VALIDATE YOUR HISTORY
PMI requires that all applicants first gather all the details related to their experience and education before opening the application. To show that you have performed as a project manager in the past, you should show that you have led and/or directed teams to complete and deliver projects within set durations, budgets, and scope.
The prospective PMP applicant should also show that they were able to apply the best approaches to manage a project to fulfill all requirements and deliverables. A good project management professional would be able to work well under supervision but also be a great supervisor in managing their team.
Here is a list of the things that the application form will ask you about:
- Contact information, such as your email address, your physical address, and telephone number.
- The highest education level attained, including the school attended and the date of graduation.
- All experience gained. This section contains details of the projects, programs, organization details, dates of employment, experience summary, and references.
- Education, meaning how you were trained for the PMP course. The application will ask for the name of the courses that were completed, institutions attended, dates attended, and qualifying hours.
DESCRIBE YOUR EXPERIENCE
In the application process, the form will ask you to outline all the project management experience that you’ve had. You will be asked to outline in detail each project that you managed professionally. The description will have:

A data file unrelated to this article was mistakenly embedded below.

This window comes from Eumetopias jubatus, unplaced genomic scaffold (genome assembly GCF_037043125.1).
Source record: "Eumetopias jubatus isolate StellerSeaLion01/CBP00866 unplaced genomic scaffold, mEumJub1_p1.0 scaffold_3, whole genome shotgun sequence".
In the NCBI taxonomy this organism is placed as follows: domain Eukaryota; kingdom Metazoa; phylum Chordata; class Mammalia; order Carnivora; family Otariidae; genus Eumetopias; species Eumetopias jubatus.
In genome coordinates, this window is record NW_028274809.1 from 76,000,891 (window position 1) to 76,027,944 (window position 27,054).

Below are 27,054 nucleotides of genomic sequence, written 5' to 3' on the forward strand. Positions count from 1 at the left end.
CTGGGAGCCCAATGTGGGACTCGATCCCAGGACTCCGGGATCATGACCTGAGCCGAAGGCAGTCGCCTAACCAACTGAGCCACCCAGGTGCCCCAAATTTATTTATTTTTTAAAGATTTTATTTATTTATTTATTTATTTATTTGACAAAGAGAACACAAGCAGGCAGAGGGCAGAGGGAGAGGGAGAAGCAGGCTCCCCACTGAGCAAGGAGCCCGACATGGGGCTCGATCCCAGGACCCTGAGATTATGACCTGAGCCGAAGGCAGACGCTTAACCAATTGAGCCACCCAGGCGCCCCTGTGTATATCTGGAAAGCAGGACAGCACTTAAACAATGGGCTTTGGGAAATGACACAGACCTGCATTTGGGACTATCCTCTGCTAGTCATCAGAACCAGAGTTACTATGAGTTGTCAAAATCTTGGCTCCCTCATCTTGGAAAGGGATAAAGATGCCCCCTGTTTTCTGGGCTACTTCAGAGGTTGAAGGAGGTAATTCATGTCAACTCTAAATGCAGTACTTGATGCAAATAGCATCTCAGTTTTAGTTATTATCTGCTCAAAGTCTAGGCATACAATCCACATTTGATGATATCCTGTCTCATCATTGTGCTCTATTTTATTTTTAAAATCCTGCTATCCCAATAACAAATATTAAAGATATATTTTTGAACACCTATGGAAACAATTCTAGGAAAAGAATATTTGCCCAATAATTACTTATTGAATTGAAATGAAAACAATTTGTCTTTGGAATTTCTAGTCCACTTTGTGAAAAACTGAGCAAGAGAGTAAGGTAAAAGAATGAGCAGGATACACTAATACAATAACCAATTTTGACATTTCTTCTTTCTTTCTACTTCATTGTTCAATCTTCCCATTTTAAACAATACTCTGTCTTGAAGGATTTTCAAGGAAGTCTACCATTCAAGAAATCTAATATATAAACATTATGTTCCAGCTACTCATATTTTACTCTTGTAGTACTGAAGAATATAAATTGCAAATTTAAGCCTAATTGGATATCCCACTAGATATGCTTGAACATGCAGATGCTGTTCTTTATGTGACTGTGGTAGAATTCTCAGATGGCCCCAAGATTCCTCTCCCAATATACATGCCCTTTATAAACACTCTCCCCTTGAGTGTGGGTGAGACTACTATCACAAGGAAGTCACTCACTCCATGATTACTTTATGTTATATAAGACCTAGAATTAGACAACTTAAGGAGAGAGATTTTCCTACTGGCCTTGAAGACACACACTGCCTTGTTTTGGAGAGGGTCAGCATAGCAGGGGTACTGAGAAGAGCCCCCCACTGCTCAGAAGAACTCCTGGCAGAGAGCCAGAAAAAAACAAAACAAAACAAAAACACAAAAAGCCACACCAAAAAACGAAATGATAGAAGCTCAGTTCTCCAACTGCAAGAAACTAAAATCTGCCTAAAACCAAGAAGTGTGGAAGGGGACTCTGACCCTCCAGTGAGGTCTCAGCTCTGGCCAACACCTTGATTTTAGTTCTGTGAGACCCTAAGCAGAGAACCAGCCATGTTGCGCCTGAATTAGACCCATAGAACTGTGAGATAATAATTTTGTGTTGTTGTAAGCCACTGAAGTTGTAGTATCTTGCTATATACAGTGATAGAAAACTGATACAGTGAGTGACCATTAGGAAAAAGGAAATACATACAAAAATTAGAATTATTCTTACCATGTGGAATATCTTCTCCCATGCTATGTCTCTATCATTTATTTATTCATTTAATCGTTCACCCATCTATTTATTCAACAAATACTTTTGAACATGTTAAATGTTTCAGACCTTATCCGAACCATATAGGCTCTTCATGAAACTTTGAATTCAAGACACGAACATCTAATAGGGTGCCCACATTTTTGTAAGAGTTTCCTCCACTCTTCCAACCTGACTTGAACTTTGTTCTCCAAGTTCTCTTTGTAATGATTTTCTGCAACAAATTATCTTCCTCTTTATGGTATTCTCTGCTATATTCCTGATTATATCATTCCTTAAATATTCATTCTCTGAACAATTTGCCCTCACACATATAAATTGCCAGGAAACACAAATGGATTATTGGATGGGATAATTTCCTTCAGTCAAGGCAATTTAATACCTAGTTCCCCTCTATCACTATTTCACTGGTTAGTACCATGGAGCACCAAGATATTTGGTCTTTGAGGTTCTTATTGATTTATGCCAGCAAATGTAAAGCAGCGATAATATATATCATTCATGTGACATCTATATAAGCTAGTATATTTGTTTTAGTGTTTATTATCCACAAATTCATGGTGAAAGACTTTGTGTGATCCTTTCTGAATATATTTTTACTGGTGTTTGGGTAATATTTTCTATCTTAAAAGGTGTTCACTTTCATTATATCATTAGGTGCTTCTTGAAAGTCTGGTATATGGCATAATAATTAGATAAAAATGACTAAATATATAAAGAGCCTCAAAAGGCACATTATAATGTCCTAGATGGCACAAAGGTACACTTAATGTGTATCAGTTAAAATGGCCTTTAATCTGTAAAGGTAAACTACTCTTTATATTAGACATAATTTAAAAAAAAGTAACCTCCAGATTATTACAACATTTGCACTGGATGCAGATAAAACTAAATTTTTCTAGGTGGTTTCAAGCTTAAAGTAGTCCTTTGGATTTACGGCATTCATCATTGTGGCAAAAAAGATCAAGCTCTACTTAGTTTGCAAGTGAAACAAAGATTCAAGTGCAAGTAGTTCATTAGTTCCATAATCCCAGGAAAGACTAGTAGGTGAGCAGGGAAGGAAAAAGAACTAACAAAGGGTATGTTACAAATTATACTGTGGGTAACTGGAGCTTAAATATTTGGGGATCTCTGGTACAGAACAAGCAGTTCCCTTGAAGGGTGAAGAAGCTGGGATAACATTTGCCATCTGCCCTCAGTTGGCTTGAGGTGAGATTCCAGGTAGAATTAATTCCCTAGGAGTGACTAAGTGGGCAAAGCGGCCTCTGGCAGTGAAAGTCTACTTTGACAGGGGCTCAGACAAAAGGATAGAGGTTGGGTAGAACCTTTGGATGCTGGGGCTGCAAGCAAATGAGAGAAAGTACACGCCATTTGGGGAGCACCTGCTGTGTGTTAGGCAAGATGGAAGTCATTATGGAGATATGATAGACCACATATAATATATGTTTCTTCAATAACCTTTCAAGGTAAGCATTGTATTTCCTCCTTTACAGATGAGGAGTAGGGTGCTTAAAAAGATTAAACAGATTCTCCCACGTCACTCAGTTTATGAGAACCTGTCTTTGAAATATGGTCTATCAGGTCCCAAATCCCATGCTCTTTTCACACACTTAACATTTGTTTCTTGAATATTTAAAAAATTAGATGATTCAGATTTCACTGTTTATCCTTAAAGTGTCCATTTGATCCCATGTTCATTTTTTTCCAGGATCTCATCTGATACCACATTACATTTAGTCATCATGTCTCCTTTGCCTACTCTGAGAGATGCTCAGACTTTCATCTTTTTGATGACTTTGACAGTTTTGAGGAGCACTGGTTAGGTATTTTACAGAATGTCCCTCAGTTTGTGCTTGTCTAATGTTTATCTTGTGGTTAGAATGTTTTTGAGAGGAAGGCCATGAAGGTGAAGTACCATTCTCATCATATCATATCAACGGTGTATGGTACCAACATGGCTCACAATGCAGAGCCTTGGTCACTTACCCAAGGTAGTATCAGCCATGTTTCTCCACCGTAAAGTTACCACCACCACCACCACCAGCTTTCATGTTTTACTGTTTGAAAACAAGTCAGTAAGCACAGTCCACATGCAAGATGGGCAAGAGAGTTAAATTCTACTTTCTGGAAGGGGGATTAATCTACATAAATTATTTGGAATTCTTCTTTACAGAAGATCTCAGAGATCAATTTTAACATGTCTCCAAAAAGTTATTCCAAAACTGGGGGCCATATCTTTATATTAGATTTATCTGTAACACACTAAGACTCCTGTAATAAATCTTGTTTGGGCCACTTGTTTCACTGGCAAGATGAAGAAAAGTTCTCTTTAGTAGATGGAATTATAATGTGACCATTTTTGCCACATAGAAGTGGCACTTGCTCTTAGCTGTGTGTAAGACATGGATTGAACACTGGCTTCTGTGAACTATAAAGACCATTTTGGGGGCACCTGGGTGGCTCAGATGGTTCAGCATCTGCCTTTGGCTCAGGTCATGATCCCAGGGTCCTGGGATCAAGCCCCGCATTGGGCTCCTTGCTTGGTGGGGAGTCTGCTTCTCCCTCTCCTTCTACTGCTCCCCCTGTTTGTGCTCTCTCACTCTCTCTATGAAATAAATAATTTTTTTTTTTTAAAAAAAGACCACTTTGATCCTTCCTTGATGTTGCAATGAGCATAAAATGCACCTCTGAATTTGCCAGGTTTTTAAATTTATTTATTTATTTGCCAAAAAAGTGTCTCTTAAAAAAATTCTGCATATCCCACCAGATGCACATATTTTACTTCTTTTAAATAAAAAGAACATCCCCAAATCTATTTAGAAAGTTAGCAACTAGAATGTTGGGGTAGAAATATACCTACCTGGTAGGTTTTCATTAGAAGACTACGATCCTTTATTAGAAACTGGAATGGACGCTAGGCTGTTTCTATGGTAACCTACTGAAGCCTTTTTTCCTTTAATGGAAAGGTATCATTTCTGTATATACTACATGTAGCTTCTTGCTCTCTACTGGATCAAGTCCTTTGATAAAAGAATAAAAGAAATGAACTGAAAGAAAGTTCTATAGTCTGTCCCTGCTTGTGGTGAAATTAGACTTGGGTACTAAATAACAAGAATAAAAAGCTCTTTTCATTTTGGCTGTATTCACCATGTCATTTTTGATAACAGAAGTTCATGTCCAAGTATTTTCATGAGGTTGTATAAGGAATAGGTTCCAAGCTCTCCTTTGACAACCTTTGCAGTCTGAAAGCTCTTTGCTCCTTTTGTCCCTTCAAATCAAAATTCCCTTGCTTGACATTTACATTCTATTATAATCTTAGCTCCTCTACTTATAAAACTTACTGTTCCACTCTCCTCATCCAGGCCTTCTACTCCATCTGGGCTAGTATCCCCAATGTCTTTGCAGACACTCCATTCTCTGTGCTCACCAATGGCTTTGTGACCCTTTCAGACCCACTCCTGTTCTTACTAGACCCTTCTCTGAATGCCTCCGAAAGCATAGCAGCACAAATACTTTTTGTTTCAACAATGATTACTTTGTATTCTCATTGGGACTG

- A brief summary of what the project was about
- The responsibilities and deliverables of the project
- Summary of how the project ended
Make sure that when you are filling out your application you seek the help of your superiors and ensure that you are all on the same page. This is very important in cases where there is an audit. The PMI team will verify with your employers the hours that you put for each project that you claimed to do. If the team sees that what you said is different from what your employer said, they will be more likely to reject your application. It is advised that you do not submit your application until you get a signature from your employers on each project that you have claimed to do.
Just like a job resume, quality is better than quantity. This means that you will want to put your best foot forward, showing them the best projects that will make you look good. Yes, getting to 4500 hours as a bachelor’s degree holder or 7500 hours as an associate’s degree or diploma holder is difficult, but it doesn’t make sense to display projects that didn’t go well just to make up for the hours. It’s recommended that you start with the larger projects first as that will save you some time if there’s an audit.